Selfie biometrics could strengthen age verification but businesses fear for profit
More than half of adult-oriented sites in age-restricted industries in the UK suspect minors have used or purchased their products or services, even though 67 percent say it is their responsibility to deploy better age identification methods, new research from Jumio says.
Age-restricted content includes social media platforms, dating sites, online alcohol, tobacco, and vaping stores, gambling/gaming sites, pornography and financial services. Ofcom, UK’s communications regulator, is working on a plan to force businesses to take adequate measures to verify online identity and prevent minors from accessing their services.
A possible reason for the high underage access may be the use of anonymous forms of age verification still used by 46 percent of businesses to ensure they maintain a good online conversion rate. However, when asked, 95 percent agreed it was important to prevent minors from purchasing their products or services. Self-assessment forms (26 percent), document verification (20 percent) and credit check report (10 percent) are some of the methods used to verify age.
Companies selling alcohol and fireworks have better age verification methods than companies selling pornography, as it is believed the latter would cause less harm. Businesses in highly regulated industries such as online gaming and financial services must implement thorough age and identity verification checks to be compliant with KYC regulations.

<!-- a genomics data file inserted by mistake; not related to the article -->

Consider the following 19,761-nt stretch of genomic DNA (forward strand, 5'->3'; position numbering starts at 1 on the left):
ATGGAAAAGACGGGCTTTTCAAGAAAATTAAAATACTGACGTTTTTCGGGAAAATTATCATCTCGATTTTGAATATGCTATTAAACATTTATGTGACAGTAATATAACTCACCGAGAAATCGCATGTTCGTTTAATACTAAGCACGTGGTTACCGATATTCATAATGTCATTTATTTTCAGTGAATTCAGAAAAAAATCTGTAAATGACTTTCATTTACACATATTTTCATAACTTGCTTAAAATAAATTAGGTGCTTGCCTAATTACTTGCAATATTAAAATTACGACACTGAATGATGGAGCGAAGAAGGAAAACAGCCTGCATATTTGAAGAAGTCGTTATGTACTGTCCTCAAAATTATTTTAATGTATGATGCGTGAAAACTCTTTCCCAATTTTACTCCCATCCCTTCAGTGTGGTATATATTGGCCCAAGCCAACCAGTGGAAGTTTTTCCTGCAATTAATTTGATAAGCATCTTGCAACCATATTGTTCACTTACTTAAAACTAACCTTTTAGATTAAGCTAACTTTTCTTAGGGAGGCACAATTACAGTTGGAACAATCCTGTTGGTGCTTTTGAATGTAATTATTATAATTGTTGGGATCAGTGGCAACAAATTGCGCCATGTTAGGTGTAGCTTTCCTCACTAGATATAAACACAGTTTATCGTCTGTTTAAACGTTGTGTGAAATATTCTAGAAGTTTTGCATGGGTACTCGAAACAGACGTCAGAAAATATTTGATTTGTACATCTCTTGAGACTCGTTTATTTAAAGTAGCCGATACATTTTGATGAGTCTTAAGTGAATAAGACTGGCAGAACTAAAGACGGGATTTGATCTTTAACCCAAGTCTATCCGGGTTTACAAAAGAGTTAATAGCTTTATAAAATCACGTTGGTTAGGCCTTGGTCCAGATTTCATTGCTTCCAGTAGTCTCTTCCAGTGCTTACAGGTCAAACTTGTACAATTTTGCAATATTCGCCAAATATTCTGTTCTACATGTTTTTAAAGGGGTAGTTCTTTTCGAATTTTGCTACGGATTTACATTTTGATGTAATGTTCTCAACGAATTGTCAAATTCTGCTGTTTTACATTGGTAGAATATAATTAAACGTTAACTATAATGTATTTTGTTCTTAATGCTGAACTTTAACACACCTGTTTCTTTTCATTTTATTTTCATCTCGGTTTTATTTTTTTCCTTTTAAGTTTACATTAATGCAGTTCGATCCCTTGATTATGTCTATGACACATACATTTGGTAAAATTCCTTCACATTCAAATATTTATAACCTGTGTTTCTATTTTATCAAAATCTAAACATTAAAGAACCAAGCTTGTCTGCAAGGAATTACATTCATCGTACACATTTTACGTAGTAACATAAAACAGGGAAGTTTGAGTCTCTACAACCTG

Almost half of respondents (45 percent) said using biometrics to authenticate a selfie with a government-issued ID could be the most effective age-verification solution, even though it might affect conversion rates or negatively impact customer experience. However, 26 percent depend on self-reported age verification and only 32 percent rely on the government-issued ID and selfie method.
Worried about generating a poor user experience for valid customers which would, in turn, affect revenue, 46 percent of tech decision makers would not implement a stronger age verification method.
“It is completely appropriate to hold any organization that profits from selling age-restricted products and services accountable for the potential harms caused by their platform,” said Robert Prigge, Jumio CEO, in a prepared statement. “That said, Ofcom needs to take a risk-based approach to age verification, depending on the industry and the likely harm of onboarding a bad actor. That is, the greater the likelihood of social harm, the greater the need for more robust forms of non-anonymous methods of age verification. With many minors at home in the UK right now due to pandemic lockdown measures and spending more time online, it is vital that organizations are looking to the most appropriate methods of age verification to truly prevent harm.”